Security experts are warning about a phishing scam that can help hackers bypass two-factor authentication (2FA).
The attack was demonstrated for the first time at the Hack in the Box Security Conference in Amsterdam last month, according to Fortune. It showed how the scam uses two new tools, Muraena and NecroBrowser, to potentially trick users into sharing their private credentials.
Here’s how it works: Muraena intercepts traffic between the user and the target website. Once it has the victim on the fraudulent site, the user is asked to enter their login credentials, as well as their 2FA code. Once Muraena authenticates the session’s cookie, it is passed to NecroBrowser, which can create windows to keep track of the private accounts of tens of thousands of victims.
Amit Sethi, a senior principal consultant at Synopsys who was not a part of the presentation, said these tools “make one of these attacks easier to execute for lower-skilled attackers.”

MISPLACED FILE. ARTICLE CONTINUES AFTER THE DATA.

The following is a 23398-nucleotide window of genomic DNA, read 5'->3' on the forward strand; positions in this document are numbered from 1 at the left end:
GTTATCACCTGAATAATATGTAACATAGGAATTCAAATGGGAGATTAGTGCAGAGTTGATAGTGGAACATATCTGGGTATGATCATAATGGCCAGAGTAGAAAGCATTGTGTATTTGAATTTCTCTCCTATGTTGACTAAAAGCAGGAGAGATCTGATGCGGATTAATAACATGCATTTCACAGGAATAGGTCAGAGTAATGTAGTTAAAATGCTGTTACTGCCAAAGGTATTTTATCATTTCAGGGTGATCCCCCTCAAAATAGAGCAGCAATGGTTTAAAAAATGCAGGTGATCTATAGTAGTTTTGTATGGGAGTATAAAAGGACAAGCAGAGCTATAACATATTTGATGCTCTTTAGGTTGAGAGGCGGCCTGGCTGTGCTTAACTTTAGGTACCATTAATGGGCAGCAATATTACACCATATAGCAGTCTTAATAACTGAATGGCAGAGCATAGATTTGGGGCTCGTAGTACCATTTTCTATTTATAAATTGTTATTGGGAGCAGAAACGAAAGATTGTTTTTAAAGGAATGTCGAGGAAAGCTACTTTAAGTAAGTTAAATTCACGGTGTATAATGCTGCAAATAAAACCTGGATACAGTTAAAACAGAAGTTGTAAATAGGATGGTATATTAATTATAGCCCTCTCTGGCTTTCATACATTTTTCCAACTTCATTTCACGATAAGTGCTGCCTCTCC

Experts noted that 2FA is still the industry’s best practice to protect users against cyber threats. However, if available, universal second factor (U2F) is a stronger alternative. A U2F key is a secondary, physical device that users can plug into a computer port as an additional step in verifying a person’s identity after they enter their username or password.
If that’s not an option, Sethi recommended some guidelines that users can put into effect to protect themselves against 2FA phishing attacks. These include not clicking on links in suspicious emails, checking a web address in the browser before entering any credentials and avoiding entering sensitive information when using public Wi-Fi.
“If you suspect that your credentials for a website have been compromised, act quickly to change your password, and report the event to the website,” said Sethi.